Liberia is a small English speaking Country in West Africa with a population of a little over 5 million people; 60% of which are below the age of 24 (LISGIS, 2014). The country was plunged into a 14 year civil war between 1989 and 2003. During the war, all public services including education collapsed. Peace returned to Liberia in 2004 and progress to restore social services has been made. However, there is still more to do in the education sector. The country is ranked 178 out of 191 countries on the Human Development Index. The literacy rate in 2017 stood at 48.30%. The challenges within the country's education sector include unskilled and many unqualified teachers, poor learning outcomes, over-age enrollment, a huge number of out-of-school children, etc. According to a World Bank 2016 Liberia Educational Sector Analysis Report, about 67% of high-school teachers are unqualified. This puts Liberia in a difficult if not impossible position to achieve the Sustainable Development Goal (SDG) 4, which aims to ensure inclusive and equitable quality education and promote lifelong learning opportunities by substantially increasing the supply of qualified teachers.
Higher education is provided by few public and private universities. However, these were also severely affected during the brutal civil war. The institutions lack essential teaching and learning materials. The libraries are not equipped with books and other essentials (computer laboratories) are not available for students in these schools.
Considerable efforts have been made by the government and other humanitarian organizations to help the country's education system back on track. However, there is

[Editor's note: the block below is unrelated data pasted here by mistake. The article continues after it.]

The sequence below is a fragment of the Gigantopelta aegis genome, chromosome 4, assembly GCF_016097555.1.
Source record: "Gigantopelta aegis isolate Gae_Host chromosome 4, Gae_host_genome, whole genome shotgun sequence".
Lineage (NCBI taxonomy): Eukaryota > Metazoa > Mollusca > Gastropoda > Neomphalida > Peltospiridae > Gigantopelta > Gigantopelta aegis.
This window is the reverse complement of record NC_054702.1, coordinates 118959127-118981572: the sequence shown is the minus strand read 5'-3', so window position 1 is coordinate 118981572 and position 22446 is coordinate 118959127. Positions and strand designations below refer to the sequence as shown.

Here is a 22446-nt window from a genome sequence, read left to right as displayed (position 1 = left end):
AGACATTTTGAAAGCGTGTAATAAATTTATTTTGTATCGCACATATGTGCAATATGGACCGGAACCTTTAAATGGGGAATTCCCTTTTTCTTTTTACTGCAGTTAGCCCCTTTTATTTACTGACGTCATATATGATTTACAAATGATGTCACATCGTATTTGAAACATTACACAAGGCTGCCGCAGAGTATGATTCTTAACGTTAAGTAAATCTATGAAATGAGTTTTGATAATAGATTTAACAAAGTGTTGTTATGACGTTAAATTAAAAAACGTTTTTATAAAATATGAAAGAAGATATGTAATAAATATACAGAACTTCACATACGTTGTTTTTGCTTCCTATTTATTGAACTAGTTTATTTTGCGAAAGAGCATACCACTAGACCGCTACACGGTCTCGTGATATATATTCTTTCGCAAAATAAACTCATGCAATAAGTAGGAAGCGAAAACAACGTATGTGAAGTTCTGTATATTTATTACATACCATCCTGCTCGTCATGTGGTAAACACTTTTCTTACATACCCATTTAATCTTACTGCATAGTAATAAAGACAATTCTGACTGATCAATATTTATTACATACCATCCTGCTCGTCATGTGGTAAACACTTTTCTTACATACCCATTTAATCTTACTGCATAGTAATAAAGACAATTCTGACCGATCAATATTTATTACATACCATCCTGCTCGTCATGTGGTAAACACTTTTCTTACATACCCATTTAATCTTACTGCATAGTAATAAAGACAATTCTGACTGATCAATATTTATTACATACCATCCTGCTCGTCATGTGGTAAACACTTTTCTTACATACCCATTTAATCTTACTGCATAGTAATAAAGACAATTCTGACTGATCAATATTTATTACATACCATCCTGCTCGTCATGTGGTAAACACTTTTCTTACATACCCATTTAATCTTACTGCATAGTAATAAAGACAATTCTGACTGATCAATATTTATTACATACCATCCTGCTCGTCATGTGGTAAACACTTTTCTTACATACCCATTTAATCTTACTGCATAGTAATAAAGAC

still an urgent need to address the country’s teachers and teaching capacities gaps.
The Helping Hands Network builds lasting partnerships to address the challenges and gaps that impede teaching and learning. We build specialized capacities for the teachers to improve teaching-learning-outcomes. We provide continuous hands-on training opportunities and easily made experimental materials for teachers. We work with schools and teachers closely because we see them as "servants" in the delivery education to communities. There is a multiplier effect of working with teachers and communities to impact schools and transform education. Our commitment is rooted in the belief that quality learning for all is the path to developing people and restoring peace and prosperity for Liberia. Every child deserves an education that offers not only knowledge but also skills and an understanding of how to promote peace and be a global citizen. To ensure this, qualified teachers and essential teaching and learning materials must be provided. Please click the "What We Do link" for a full view of our projects that are contributing to reduce some of the gaps within the Liberia educational system.